Early the next morning, the witch seized Hänsel and locked him behind a grated door in the stable. He could scream, but no one could hear him.

Then she went and shook Gretel awake.

WITCH

Get up! Get up, you lazy child. Fetch some water and cook something good for your brother. I’ve put him in the stable and he needs to be fed and made fat. And when he is fat, I will eat him.

NARRATOR

Now, anthropophagy, or, I should say, the eating of human flesh, is, at best, an acquired taste - and one that witches seem to acquire more often than not.

Gretel began to weep, but it didn’t matter. She still had to do what the witch wanted. So now the best food was cooked for Hänsel and poor Gretel got nothing but crab shells.

Every morning the old witch hobbled to the stable.

WITCH

Hänsel, stretch out your finger so that I can feel if you are getting fat.

NARRATOR

But Hänsel was clever and instead stuck out one of the leftover bones from his last dinner. The old witch had poor eyesight, as most witches do. Their eyes are red and they rely on their sense of smell more than their vision.

The bone fooled her into thinking that Hänsel was not getting fat at all. When four weeks had passed and Hänsel remained thin, she could no longer stand it.

WITCH

Get some water, Gretel. Fat or lean, I don’t care. Tomorrow I shall kill and eat Hänsel.

GRETEL

Oh, if only the wild beasts had killed us instead. Then we would have died together.

WITCH

Quiet, you wretched child! Keep your noise to yourself. Nothing will help you now.

NARRATOR

The next morning, Gretel went out to hang up the cauldron and light the fire.

WITCH

First, we will bake some dough. I have already begun heating the oven.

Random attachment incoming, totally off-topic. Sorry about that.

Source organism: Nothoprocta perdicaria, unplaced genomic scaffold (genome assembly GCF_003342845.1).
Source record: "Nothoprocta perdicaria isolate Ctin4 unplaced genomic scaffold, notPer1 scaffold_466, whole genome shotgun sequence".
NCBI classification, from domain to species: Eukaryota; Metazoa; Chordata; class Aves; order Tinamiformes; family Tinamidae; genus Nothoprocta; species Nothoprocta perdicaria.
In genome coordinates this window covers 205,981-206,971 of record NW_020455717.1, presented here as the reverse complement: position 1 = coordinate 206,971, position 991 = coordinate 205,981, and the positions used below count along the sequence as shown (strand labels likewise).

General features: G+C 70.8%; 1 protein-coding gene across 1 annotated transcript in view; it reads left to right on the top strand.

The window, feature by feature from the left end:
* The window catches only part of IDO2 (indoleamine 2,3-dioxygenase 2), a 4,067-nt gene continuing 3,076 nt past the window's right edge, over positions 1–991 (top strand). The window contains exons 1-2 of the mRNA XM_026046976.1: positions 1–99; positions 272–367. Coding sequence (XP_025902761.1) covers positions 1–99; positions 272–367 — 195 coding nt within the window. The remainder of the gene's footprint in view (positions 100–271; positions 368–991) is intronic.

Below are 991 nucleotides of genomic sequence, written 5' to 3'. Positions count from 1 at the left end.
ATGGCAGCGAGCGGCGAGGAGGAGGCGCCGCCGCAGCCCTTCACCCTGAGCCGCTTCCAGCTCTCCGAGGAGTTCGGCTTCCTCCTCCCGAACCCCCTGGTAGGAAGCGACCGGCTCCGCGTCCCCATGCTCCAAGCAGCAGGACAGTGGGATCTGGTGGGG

NARRATOR

She pushed Gretel outside the door and towards the oven. It was a huge brick oven, the size of a small shack. Flames from its fire were darting out the sides.

WITCH

Creep into the oven and see if it’s ready for baking the bread.

NARRATOR

The witch wanted Gretel to go inside the oven so she could shut the iron door on the girl and bake her inside. Then she would eat her also.

But Gretel sensed this trick.

GRETEL

I don’t know how to do it. How do I get in the oven?

WITCH

You silly goose! The door is big enough. Just look and see how I can get inside myself.

NARRATOR

The witch put her head in and Gretel pushed her so hard that she fell far into the oven. Gretel closed the door quickly behind.

She fastened the bolt and oh! how the witch howled and screamed as she was burnt to death in the oven.

Gretel ran straight to Hänsel and opened the grated door in the stable.

GRETEL

Hänsel! Hänsel! The witch is dead! We are free!

NARRATOR

The children hugged each other and cheered and danced for joy. They went back into the dead witch’s house and found chests full of pearls and jewels.

They filled their pockets with all they could.

HäNSEL

Now we must leave and get out of the witch’s forest.

NARRATOR

After two hours, they came to a great stretch of water.

HäNSEL

We cannot cross. There is no foot plank or footbridge or ferry.

GRETEL

But there is a white duck over there. I will ask her if she will help us over.

Little duck, little duck, dost thou see,
Hänsel and Gretel are waiting for thee?
There’s never a plank, or bridge in sight,
Take us across on thy back so white.

NARRATOR

The good duck came and carried them across the water one by one, for two together would have been too heavy for the little duck.

Once across, they walked for a short time and the forest began to look more and more familiar. And soon, they saw their house.

They began to run, and they burst into the parlor and hugged their father as hard as they could. The father was overjoyed to see them. He had not had one happy moment since he had left them in the forest. Their mother was dead.

The children emptied their pockets of all the pearls and jewels and they all danced about the room. And from then on, they lived together in perfect happiness.

The end.

©2008-2014 Lishka DeVoss/Kranky Kids®